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In the chapter we learn some particulars:

  1. The words are addressed to Israel (5:1)
  2. A covenant was made with Israel on Mt Horeb (5:2)
  3. This covenant was not made “with our fathers” (5:3). The meaning of this phrase is understood variously. First, the generation to whom the words were given initially (Exodus 12-24) died in the wilderness. Thus, to them it was not given, but to this current generation on the east side of the Jordan, preparing to go into the promised land. Second, based on 5:4, the words are understood to refer to Abraham, Isaac, and Jacob. The latter seems to be the better interpretation.
  4. The Lord’s base “command” (not a command at all, though the rabbis believe it to be such) is the declaration that His following words are directly connected to their origin (5:6), that is, that He brought them up out of Egypt.
  5. The Sabbath command is directly related to their time of bondage in Egypt (5:15).
  6. To the “Ten Words” “He added no more” (5:22). This is the reading in the NKJV, ASV, Brenton (LXX translation), ESV, KJV, and NIV. Thus, these commands of the Lord are distinct from that which the Lord gave Moses otherwise. The NET gives a rendering that essentially says the same, but it does not have the same “pop” (if you will) “and that was all he said.” The Jewish Publication Society (JPS) reads “and it went on no more.”
  7. These commands were written on two stone tablets.
  8. The occasion at the mountain was not only the commands given, but the experience of hearing the Lord speak (5:23-27).
  9. The Lord laments that the experience and the commands adhered to will not last long (5:28-29).
  10. Moses gives some exhortations and warnings (5:31-33).

All of this is significant in relation to modern day Sabbatarian’s.[1]

  1. To them, the Decalogue is NOT exclusive to Israel, but it obligatory to those under the New Covenant today.
  2. In order to prove this it is set that the definition of sin is in (1 John 3:4), and then states: “[t]the standard by which our actions are judged is the Ten Commandments” (p. 24).
  3. The Law of Moses and the Ten commandments are distinct from one another, and it was the Law of Moses that was nailed to the cross (p. 25).
  4. In order to sustain that the Decalogue was not “nailed to the cross,” some passages are given.
  5. They are Matthew 24:15-24, Matthew 5:18 (“The Old Testament prophecies concerning the coming Messiah and the end of the world will not be completely fulfilled until God’s people finally put on immortality at the ‘last trumpet’ (See 1 Cor 15:50-58)”), Isaiah 66:22-23, and Exodus 20:8 (pp. 26-27).
  6. With regard to the “no more” of Deuteronomy 5:22, there is some significance to this. “God’s law was perfect and He was satisfied to add nothing more to His Ten Commandments” (p. 37). This Law was perfect and, it is implied, nothing perfect is erased or removed. This Law was placed inside the Ark of the Covenant. The Law of Moses, on the other hand, was something not placed IN the Ark of the Covenant, but put beside the Ark of the Covenant (Deuteronomy 31:24-29). This is not to go unnoticed.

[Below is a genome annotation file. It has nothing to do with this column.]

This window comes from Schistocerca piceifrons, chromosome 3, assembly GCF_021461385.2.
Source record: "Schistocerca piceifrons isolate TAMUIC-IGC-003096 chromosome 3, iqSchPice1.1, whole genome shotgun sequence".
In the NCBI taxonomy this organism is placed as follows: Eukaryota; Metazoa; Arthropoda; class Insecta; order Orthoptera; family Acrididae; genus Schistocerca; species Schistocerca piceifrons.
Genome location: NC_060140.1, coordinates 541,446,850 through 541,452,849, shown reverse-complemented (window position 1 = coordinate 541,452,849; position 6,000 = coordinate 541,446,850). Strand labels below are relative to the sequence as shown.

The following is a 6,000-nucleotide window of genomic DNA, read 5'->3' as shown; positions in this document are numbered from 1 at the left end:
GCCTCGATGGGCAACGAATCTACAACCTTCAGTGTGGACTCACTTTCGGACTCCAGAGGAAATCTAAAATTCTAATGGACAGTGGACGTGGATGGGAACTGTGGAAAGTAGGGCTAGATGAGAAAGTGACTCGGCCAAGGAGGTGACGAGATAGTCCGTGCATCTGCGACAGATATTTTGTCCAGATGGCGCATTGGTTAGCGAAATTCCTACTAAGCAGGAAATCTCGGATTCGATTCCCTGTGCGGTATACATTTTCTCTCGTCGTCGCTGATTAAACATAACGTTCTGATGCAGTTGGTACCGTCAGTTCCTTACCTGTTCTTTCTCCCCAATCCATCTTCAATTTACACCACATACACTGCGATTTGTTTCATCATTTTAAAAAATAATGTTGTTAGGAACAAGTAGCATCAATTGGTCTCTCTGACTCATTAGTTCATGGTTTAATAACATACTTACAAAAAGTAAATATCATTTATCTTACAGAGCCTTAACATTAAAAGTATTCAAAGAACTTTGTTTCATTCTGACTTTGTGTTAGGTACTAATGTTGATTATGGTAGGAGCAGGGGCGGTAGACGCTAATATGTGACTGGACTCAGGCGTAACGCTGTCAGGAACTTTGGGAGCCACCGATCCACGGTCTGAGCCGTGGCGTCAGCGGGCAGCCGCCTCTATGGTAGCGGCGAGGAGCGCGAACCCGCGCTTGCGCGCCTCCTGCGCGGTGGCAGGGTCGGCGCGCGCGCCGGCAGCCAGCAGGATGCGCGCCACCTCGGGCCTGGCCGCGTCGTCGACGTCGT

7. Pulpit Commentary: “In the side of the ark;” at or by the side of the ark. According to the Targum of Jonathan, it was in a coffer by the right side of the ark that the book was placed; but the Talmudists say it was put within the ark, along with the two tables of the Decalogue (“Baba Bathra,” 14); but see 1Ki_8:8.
  8. Keil and Delitzsch: אָרֹון מִצַּד, at the side of the ark, or, according to the paraphrase of Jonathan, “in a case on the right side of the ark of the covenant,” which may be correct, although we must not think of this case, as many of the early theologians do, as a secondary ark attached to the ark of the covenant (see Lundius, Jüd. Heiligth. 73, 74). The tables of the law were deposited in the ark (Ex. 25:16; 40:20), and the book of the law was to be kept by its side. As it formed, from its very nature, simply an elaborate commentary upon the decalogue, it was also to have its place outwardly as an accompaniment to the tables of the law, for a witness against the people, in the same manner as the song in the mouth of the people (Deut. 31:21).
  9. Whatever is to be understood about the peculiar phrase, it is known for certain that the location has more to do with being a witness against Israel in their departure from the Lord as the generations proceeded. It is apparent that a distinction is to be recognized, but one can’t make more of it than the Holy Spirit does. To the sabbatarians, on the other hand, this distinction deals with the nature and the origins of both. The Law of Moses, not the Ten Commandments, is that which was nailed to the cross. It was the symbolism of the ceremonial law that “prepared God’s people for the time when Christ would come to bring reformation” (p.42 ).
  10. They use two passages to buttress their points, but these passages actually speak against their contentions. They are 2 Corinthians 3:14-16 and Colossians 2:14.

[1] The book used in the remarks to follow comes from Ten Commandments Twice Removed, by Danny Shelton and Shelly Quinn, Remnant Publications, 2005.